Whatever your thermostat, you should find the right pair(s) for warmth, fit, dexterity and grip. Your connection to your ice tools is important. It takes experience in cold conditions to know your own circulation and how light a glove you can sport and still keep your hands content. Warm hands are very much about consistent movement and maintaining circulation. The first hard pitch of the day is often the comfort crux, especially for the digits. Doing some cardio, full body warming movement, before starting a challenging pitch can help to avoid the flash pump and also the flash freeze.

Once you’re moving, shake out frequently, relax your grip on the tool and spread the work around until the blood is circulating. I climb in as light a glove as possible and then stow them between inner layers—trapped above the waste belt of my harness—to stay warm, if not dry, when I’m belaying. I carry a warmer dry pair of gloves to belay in.

Don’t neglect your boots.
Boots should fit well and be tightened before you leave the ground. Your boot and crampon should act as a stable platform. If your heels lift in your boots, it will be much harder to trust your foot placements, and they’ll feel less secure—not to mention, your calf muscle will be working double time. Belay with your boots laced comfortably. Tighten them to climb. When leading, I tighten boots as soon as crampons go on. If you’re seconding, make sure your boots are snug enough to follow when you’re still warm from the approach. Adjusting your laces when you’re already cool from a long belay is a miserable task.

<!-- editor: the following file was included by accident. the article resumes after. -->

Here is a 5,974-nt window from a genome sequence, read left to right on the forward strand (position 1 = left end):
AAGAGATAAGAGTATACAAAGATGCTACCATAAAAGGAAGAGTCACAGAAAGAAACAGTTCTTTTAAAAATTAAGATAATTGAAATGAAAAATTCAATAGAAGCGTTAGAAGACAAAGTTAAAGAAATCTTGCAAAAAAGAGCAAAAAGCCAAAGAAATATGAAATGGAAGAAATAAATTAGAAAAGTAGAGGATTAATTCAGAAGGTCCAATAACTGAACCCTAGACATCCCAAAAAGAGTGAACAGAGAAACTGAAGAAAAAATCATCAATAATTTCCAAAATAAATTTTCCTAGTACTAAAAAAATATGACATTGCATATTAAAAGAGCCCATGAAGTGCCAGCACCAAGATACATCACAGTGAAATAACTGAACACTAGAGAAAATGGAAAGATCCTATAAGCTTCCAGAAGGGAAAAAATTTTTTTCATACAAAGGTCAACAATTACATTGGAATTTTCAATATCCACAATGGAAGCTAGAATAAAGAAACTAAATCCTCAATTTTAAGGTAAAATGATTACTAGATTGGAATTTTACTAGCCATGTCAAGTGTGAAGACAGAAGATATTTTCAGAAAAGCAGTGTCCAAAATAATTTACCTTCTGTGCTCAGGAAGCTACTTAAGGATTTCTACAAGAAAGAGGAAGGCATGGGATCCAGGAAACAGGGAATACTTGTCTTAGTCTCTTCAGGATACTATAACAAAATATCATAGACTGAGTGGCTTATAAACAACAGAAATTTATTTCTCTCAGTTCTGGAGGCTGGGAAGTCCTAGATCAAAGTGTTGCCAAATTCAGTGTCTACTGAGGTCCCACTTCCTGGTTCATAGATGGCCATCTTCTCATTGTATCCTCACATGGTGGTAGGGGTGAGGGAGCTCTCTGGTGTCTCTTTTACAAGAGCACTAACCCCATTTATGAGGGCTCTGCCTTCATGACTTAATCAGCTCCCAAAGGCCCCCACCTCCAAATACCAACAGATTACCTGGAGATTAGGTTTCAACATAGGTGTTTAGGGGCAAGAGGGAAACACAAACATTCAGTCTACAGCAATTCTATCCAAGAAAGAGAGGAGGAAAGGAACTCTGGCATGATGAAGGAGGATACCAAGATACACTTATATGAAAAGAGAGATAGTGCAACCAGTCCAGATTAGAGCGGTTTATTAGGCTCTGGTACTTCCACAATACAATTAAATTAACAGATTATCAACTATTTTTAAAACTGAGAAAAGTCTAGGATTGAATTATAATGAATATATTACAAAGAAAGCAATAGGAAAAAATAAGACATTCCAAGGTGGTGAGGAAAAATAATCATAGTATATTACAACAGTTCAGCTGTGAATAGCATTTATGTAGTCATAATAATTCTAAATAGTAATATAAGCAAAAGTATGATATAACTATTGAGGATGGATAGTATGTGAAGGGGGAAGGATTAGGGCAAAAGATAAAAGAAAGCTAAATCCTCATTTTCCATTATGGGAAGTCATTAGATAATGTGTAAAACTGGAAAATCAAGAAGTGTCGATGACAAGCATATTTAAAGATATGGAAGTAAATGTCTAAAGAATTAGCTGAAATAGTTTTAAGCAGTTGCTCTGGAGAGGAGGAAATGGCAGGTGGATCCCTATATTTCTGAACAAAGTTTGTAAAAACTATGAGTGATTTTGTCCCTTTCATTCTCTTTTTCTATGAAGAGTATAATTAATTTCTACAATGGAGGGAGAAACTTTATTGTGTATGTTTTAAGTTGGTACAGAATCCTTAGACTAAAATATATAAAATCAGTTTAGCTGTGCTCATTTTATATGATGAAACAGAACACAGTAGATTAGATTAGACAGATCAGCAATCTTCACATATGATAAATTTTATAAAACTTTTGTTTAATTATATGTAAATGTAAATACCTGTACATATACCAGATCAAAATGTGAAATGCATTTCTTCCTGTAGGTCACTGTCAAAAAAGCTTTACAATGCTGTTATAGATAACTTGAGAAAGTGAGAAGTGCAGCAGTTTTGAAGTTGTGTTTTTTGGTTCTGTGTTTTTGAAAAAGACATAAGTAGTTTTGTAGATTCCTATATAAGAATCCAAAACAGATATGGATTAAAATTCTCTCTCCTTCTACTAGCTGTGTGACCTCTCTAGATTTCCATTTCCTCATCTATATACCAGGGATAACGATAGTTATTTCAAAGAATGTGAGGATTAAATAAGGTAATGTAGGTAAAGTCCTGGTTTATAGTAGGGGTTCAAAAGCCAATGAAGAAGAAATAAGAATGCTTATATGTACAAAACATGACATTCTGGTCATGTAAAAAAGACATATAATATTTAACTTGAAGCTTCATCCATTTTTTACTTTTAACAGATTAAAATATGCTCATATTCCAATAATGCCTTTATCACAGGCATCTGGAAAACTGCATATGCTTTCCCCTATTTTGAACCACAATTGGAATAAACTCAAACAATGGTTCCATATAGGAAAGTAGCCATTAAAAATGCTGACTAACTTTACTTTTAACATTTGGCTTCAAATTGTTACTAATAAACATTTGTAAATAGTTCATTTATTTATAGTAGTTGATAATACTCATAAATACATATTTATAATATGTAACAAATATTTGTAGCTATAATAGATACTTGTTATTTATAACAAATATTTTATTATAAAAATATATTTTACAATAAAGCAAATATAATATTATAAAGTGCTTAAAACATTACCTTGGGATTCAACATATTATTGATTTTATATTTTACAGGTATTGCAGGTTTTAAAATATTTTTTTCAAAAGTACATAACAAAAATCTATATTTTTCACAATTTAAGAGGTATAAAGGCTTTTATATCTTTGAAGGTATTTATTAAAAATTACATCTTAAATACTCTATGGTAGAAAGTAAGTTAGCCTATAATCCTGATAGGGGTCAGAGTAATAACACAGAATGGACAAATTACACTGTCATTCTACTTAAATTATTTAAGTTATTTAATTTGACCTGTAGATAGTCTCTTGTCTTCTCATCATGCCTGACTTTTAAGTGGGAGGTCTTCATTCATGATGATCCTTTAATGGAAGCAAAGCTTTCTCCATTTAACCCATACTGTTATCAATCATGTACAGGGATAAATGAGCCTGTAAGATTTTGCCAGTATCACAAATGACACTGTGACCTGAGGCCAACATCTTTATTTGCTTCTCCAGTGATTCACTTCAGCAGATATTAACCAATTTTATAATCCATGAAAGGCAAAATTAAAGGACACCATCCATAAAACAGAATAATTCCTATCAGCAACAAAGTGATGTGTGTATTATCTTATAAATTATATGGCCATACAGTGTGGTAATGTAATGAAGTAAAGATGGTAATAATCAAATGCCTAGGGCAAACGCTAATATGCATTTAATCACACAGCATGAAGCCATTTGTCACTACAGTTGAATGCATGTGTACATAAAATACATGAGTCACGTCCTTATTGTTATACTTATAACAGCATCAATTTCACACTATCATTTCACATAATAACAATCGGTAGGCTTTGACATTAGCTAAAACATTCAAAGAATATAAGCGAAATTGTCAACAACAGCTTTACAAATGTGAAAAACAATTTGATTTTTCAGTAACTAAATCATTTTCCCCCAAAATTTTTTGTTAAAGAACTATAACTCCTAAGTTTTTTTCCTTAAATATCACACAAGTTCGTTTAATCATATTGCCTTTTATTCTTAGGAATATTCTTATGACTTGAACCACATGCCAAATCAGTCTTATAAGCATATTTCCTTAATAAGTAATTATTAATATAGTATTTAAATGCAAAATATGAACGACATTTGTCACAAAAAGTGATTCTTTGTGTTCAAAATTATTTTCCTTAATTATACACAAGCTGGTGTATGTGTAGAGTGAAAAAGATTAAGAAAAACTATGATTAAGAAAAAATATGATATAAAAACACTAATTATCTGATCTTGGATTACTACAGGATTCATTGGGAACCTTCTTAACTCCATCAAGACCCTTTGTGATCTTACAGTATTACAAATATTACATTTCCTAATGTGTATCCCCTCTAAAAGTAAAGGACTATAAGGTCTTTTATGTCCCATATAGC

[Alden Pellett builds a nest of protection that’s appropriate to the task. A stopper in a verlassed constriction, backed up to a pin to address anticipated direction of pull.]

Trad mixed climbing and thin ice usually requires diversity in your rack. Take a couple more short (~10cm) screws than you think you may need. Double up on pro when you find it is a good self-preservation technique. “Super stubbies,” (screws less than 10cm long) aren’t a myth—but they also aren’t rated or commercially available. If you look hard enough you’ll find some, or you might find yourself making them yourself, or having some made. Carry rock protection other than cams. And expect to place more pieces per pitch, because it’s unlikely all placements will be solid.

Nuts, hexes, pins, Spectres, peckers, and other “poundable” kit for verglassed cracks can be the difference between good pro and no pro. A small piton hammer is useful because most aggressive tools these days are not great for pounding pins. But always consider the local ethic with this type of protection. Adding pins to existing routes may not be acceptable. And work to avoid, or at the very least minimize, damage to the rock and climbing resources when placing such pro.

[Michael Wejchert on a wandering pitch where 1/2 ropes proved the right tools for the job.]

Rope selection
There are a lot of good ropes out there. Some are even triple rated for twin, half and single application depending on your need. Still, a good pair of dry half ropes covers your bases, and keeps weight within reason. Half ropes offer low-impact forces on your protection. This means in the event of a fall on marginal pro, the pro will be more likely to hold. Though you will fall a little further than on a single-rated rope due to stretch, it’s generally better than ripping gear. Also, alternating ropes when clipping pieces reduces the slack in your belay system if you slip when making a clip. And half ropes can offer redundancy when edges and loose rock are a concern. Finally, when it’s time to descend, you can rappel a full rope length, giving you a longer range to reach the best anchors.

In conclusion, the small things matter. On lead, on thin ice, and above gear. Practice consistency and control and gradually increase the level of difficulty you engage. Set yourself up for success but avoid overcommitting. The most important pieces of the equation will always be using your judgment and experience to make good decisions. Don’t get distracted by your equipment, or anything else at the cost of missing something fundamental or losing sight of the big picture. Preparation and patience make space to focus on efficient execution when the time and conditions are right. Good luck and stay sharp!